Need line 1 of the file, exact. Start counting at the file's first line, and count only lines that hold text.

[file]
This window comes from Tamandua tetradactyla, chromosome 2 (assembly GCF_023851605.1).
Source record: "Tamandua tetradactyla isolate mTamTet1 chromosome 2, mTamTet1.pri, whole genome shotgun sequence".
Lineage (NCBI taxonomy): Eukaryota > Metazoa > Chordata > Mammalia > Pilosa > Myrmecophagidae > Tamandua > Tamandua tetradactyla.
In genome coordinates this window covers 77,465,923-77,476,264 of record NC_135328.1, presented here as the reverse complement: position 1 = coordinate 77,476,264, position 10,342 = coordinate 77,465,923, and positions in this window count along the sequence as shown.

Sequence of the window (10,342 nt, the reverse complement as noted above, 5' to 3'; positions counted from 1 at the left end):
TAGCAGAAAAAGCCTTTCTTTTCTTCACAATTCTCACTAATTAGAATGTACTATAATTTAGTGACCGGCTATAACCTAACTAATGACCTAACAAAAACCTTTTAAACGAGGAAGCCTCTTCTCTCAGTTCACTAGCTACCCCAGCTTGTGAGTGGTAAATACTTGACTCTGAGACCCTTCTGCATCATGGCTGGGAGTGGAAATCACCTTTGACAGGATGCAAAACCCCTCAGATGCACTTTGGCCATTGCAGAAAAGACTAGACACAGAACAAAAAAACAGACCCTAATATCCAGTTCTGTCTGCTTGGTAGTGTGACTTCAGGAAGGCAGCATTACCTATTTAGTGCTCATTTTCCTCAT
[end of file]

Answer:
This window comes from Tamandua tetradactyla, chromosome 2 (assembly GCF_023851605.1).